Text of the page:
The mixotrophic condition of Thioploca spp. based on the oxidation of hydrogen sulfide in the presence of low [O.sub.2] concentrations (Maier and Gallardo, 1984; Fossing et al., 1995) plays an important role in the biogeochemical control of the sediments (Schulz et al., 2000), detoxifying the upper sediment strata of [H.sub.2]S, and thus generating favorable conditions for the colonization of aerobic organisms (Gallardo, quoted in Carrasco et al., 1999), which are able lo tolerate low [O.sub.2] concentrations and are able to access the abundant, high quality organic matter accumulated in the sediments. This condition would explain our observations of un association between P. chilensis and A. araucana with Thioploca spp. mats in muddy sediments and hypoxic conditions on the continental shelf off Iquique Bay.

On the other hand, based on a study of biochemical adaptations of nine benthic polychaete species on the continental shelf off central Chile (Concepcion Bay), Gonzalez and Quinones (2000) indicated that P. chilensis only presented strong enzymatic activity for a pyruvate oxidoreductase, the alanopine dehydrogenase (ALPDH). The presence of more than one pyruvate oxidoreductase is typical for species that have to cope with both functional and environmental hypoxia (Gade and Grieshaber, 1986). Gonzalez and Quinones (2000) conclude that P. chilensis presents a low capacity for coping with hypoxia. However, our findings of P chilensis in hypoxic zones do not agree with the results of Gonzalez and Quinones (2000) for this species. Therefore, it is necessary to analyze specimens from a greater number of localities along the Chilean coast to establish whether P. chilensis presents a low capacity to adapt to the hypoxic conditions in the Humboldt Current System.

Key to the species of Pectinariidae recorded from Chile

1a Body with 16 setigerous of which 12 are uncinigerous; 7-10 pairs of opercular paleae: approximately 13-15 pairs of scaphal hooks; uncini with two rows of teeth....

...... Pectinaria chilensis

1b Body with 17 setigerous of which 13 are uncinigerous; 8-13 pairs of opercular paleae; about 10 pairs of scaphal hooks; uncini with a single row of teeth....

...... Cislenides ehlersi
TABLE I

ENVIRONMENTAL PARAMETERS AT EACH SAMPLED LOCALITY ALONG
THE CHILEAN COAST WHERE P chilensis WAS PRESENT, BETWEEN 1999 AND 2003

                                      Sediment     Total oranic
Locality                                type        matter (%)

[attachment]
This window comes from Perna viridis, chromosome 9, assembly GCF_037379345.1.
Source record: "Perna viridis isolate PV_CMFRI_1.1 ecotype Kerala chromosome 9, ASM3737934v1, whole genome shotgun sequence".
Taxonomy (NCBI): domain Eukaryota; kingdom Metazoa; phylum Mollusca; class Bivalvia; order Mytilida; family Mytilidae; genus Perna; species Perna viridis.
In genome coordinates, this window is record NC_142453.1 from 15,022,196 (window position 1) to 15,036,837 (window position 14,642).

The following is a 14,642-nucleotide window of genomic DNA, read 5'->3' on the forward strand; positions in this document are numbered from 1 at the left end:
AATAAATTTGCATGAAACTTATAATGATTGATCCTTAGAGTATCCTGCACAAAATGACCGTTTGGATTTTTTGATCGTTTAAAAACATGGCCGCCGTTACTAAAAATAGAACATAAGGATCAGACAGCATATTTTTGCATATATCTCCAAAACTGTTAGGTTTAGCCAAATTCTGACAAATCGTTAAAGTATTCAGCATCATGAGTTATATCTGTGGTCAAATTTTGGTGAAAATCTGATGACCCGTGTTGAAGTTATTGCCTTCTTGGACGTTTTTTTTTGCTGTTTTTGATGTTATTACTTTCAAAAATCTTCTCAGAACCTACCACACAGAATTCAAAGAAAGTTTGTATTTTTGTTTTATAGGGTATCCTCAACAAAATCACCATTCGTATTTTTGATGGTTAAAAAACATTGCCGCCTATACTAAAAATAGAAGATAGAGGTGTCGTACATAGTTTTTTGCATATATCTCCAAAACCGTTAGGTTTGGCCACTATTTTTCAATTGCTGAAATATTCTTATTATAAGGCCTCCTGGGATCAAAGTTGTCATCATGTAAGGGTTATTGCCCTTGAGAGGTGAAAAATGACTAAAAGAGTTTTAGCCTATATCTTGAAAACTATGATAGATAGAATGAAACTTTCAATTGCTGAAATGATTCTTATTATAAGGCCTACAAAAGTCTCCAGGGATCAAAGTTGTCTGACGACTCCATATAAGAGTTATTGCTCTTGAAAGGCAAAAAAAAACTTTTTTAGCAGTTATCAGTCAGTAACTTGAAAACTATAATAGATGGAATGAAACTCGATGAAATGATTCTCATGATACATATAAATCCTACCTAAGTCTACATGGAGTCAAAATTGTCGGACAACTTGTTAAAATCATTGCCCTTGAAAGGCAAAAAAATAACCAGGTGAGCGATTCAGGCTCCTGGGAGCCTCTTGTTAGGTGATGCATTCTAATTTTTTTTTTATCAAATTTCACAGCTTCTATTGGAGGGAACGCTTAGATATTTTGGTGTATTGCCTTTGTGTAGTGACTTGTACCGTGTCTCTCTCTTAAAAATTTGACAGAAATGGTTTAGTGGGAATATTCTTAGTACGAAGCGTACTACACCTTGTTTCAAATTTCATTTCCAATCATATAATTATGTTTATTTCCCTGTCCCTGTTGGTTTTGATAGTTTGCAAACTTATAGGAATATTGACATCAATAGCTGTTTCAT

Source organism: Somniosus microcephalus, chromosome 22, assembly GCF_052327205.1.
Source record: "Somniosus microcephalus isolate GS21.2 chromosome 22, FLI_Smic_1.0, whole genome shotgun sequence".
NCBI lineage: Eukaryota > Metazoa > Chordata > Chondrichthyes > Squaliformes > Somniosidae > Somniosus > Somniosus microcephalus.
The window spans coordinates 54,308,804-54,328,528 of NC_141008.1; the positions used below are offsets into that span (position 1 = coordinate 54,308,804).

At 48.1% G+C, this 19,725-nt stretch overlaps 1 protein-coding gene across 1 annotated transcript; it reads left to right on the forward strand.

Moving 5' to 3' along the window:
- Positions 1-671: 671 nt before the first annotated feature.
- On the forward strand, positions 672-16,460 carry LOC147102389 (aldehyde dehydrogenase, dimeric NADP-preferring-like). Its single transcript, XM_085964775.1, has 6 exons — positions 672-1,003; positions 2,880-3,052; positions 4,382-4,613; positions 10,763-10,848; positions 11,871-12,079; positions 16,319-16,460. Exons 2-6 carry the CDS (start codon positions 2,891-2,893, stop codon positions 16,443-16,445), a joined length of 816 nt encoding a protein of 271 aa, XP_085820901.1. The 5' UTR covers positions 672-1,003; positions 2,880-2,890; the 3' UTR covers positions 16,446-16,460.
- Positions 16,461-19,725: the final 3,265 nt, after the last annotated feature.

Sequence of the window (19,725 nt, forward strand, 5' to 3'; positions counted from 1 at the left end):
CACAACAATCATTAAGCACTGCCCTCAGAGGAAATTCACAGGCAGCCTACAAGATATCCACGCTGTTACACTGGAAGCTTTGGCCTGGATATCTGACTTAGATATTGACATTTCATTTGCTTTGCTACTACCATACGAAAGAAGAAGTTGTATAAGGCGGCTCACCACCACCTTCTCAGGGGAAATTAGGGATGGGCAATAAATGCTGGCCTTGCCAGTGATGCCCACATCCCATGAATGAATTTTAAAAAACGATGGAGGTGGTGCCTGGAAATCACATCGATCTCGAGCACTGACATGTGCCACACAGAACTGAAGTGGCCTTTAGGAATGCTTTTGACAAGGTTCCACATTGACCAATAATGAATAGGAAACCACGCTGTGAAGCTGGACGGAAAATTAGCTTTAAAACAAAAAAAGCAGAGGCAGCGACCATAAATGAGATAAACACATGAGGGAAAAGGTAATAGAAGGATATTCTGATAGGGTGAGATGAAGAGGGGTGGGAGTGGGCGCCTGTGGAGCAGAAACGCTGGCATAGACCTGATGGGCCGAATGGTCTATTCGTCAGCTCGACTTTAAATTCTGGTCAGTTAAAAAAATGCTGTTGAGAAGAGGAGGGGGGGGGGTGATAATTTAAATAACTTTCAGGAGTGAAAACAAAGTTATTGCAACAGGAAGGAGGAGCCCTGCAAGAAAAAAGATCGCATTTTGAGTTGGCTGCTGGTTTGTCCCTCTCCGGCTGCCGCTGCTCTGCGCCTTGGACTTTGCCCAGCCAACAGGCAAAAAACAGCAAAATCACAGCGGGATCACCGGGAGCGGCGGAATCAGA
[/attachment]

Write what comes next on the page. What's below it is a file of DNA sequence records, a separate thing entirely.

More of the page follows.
Arica                                Fine sands        5.92
Continental shelf off Iquique Bay       Mud            9.41
Patillos                             Fine sands        5.89
Punta Coloso                         Fine sands        5.24
Coronel (Gulf of Arauco)                Mud             *

                                      Dissolved [O.sub.2]
Locality                             content(ml*[l.sup.-1])   Depth (m)

Arica                                         0.94               58
Continental shelf off Iquique Bay             0.37               93
Patillos                                      0.91               45
Punta Coloso                                  0.5                60
Coronel (Gulf of Arauco)                       *                 17

* Not available.


ACKNOWLEDGEMENTS

The authors thank Minera Escondida Ltda. for permitting the use and citation of biological material from the Environmental Monitoring Program for Punta Coloso (Antofagasta, Chile), Jose Miguel Farina, Guillermo Guzman, and Paula Neill for valuable suggestions and critical comments. Roger D. Sepulveda was supported by a CONICYT-Chile Doctoral Fellowship.

REFERENCES

Buchanan J (1971) Measurements of the physical and chemical environment. In Holme N, McIntyre A (Eds.) Methods for the study of marine benthos. Blackwell. Oxford. UK. Vol.16. Cap. 3. 28 PP.

Carrasco FD, Gallardo VA (1983) Abundance and distribution of the macrobenthic infauna of the Gulf of Arauco. Chile. Int. Rev. ges. Hydrobiol. 68: 825-838.

Carrasco FD, Arcos DF (1984) Life history and production of a cold-temperate population of the sublittoral amphipod Ampelisca araucana. Mar. Ecol. Progr. Ser. 14: 245-252.

Carrasco FD, Gallardo VA, Medrano S (1988) Sublittoral macrobenthic infaunal aasemblages of two nearby embayments from Central Chile. Int. Revue ges. Hydrobiol. 73: 441-455.

Carrasco FD, Gallardo VA (1994) Diversidad. distribucion y abundancia del macrobentos sublitoral. y observaciones sobre la dinamica temporal de corto termino de los sedimentos de la Bahia Concepcion, Chile. Gayana Oceanol. 2: 49-68.

Carrasco FD (1996) La macroinfauna bentonica de la Bahia Concepcion, Chile: alta dominancia ecologica en el sublitoral somero frente a Lirquen. Gayana Oceanol. 4: 1-12.

Carrasco FD, Gallardo VA, Baltazar M (1999) The structure of the benthic macrofauna collected across a transect at the central Chile shelf and relationships with giant sulfur bacteria Thioploca spp. mats. Cah. Biol. Mar. 40: 195-202.

Day JH (1967) A monograph on the polychaeta of Southern Africa, Brit. Mus. Natur. Hist. Publ. 656: 30-878.